L.A. Unified backs down and agrees to provide lifetime benefits to charter school teachers
The Los Angeles school district and a well-known charter school have quietly resolved a conflict in a way that will help a group of employees but deepen the district’s long-term budget deficit.
L.A. Unified has agreed to pay lifetime health benefits for 10 employees who worked at El Camino Real Charter High School through last year. The employees formerly had worked at L.A. Unified, but left the district when the Woodland Hills school became an independent charter.
The employees — including eight teachers — then returned to L.A. Unified just long enough to file for retirement and thus qualify for the district’s lifetime benefits.
El Camino Real Charter is in charge of its own funding and manages its own benefits under a board of directors.
Six months ago, when senior officials learned of the employees’ intentions, L.A. Unified refused to provide the benefits, which will cost the district and taxpayers $2.5 million to $3 million over the life of the retirees, according to actuarial estimates. Nearly 50 charter teachers had done the same in the past without opposition from L.A. Unified.
But this time, district officials came under scrutiny after The Times inquired about the practice. And they disliked that El Camino paid bonuses as high as $30,000 apiece if the employees took their retirement costs away from El Camino.
Last week, district officials reversed themselves.
“We are going to honor our commitments to provide lifetime benefits to their employees,” said L.A. Unified General Counsel David Holmquist.
The reversal ultimately was based on direction from the elected L.A. Board of Education, which met in closed session over the issue.
The board was not legally obligated to report any action that it took, Holmquist said, because the matter related to a formal and confidential employee grievance.
The seven-member board includes both charter-school proponents and union allies. Most charters are not unionized, and unions and charters are typically at odds. But El Camino is that rare union charter, and the union wanted to protect its members’ entitlements.
California has more than 1,000 school districts. L.A. Unified is among about 70 that provide some form of post-retirement health benefits, which can be earned through long service. L.A. Unified’s package is among the most generous. It’s also far from fully funded, contributing to an estimated future debt of $13.6 billion.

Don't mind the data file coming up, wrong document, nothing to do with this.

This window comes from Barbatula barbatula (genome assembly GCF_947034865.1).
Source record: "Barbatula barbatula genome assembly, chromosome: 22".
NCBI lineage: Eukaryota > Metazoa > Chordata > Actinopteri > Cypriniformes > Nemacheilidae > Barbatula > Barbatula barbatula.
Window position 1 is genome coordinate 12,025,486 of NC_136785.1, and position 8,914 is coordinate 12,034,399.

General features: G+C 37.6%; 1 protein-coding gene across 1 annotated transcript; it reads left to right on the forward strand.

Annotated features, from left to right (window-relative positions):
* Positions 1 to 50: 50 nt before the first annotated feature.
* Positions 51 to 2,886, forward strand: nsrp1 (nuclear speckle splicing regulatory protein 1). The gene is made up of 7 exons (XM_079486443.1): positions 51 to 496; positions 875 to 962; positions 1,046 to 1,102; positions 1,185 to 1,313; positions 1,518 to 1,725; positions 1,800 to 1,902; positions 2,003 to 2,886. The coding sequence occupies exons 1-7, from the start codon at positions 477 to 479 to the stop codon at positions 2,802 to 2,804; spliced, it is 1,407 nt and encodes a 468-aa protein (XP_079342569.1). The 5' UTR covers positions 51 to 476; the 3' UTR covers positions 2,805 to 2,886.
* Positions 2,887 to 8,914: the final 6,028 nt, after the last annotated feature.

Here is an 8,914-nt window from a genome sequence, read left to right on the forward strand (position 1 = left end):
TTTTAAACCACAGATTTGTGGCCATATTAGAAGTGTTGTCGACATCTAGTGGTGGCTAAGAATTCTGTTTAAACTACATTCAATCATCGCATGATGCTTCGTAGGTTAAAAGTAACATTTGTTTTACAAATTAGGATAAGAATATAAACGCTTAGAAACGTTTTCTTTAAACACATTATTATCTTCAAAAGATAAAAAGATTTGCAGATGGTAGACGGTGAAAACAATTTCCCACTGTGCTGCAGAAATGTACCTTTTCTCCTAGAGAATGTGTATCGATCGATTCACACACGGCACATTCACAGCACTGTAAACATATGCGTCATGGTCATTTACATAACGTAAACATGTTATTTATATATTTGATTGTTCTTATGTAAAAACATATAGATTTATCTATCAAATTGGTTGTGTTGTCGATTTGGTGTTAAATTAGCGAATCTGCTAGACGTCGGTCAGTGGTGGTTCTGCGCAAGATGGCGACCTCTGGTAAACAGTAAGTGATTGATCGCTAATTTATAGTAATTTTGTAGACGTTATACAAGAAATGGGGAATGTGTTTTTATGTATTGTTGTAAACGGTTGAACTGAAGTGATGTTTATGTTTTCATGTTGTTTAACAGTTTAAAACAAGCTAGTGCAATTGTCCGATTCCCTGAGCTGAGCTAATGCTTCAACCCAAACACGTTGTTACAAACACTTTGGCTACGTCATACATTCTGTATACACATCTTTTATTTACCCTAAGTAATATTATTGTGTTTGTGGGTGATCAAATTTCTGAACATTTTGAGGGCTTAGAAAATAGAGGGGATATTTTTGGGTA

The district’s own chief financial officer called that financial obligation “scary.” It is one key factor threatening the long-term solvency of the school system. And paying it down means less money left for classrooms and for the salaries of current workers.
But the district declined to stand its ground after United Teachers Los Angeles, which represents the El Camino teachers, filed a grievance. Although grievance proceedings are confidential, multiple sources confirmed that the union asserted the district’s contractual obligation.
According to that contract, El Camino teachers had up to five years to return to L.A. Unified after the school left district control in 2011 — and would retain their previous rights if they did. For some, the union asserted, these rights included lifetime benefits, even if they retired without working another day in the district.
“LAUSD was obligated to take this action because of the collective-bargaining agreement,” said union President Alex Caputo-Pearl. “We ensured that the agreement was enforced and our members’ rights were upheld.”
In a statement, El Camino said it was ”extremely pleased,” adding that the charter “has always supported the best interests of our teachers and staff because of their exemplary service.”
L.A. school board members on Friday did not respond to requests for comment.
Although board members have talked repeatedly about the district’s dire budget situation, they have been reluctant to tamper with benefits — and in some instances have expanded them. In late August, the board approved health benefits for 4,200 part-time workers who were not among the thousands of part-time workers already covered under L.A. Unified plans.
L.A. Unified still offers the potential of lifetime benefits for new employees, but it’s much harder to earn them. Most would need to work for L.A. Unified for 25 consecutive years before retirement. And their age and years of service would need to equal at least 85 when added together.
El Camino, one of L.A.’s largest public schools, remains on the hook for potential lifetime benefits for most of its employees, who have a labor contract similar to the district’s. And that is not even its most pressing challenge. The school announced this week that it is parting ways with chief business officer Marshall Mayotte and that executive director David Fehte would see an unspecified reduction in his reported base pay of $221,475.
The school is trying to stave off a takeover from L.A. Unified following allegations of poor financial management practices and misspending by Fehte.
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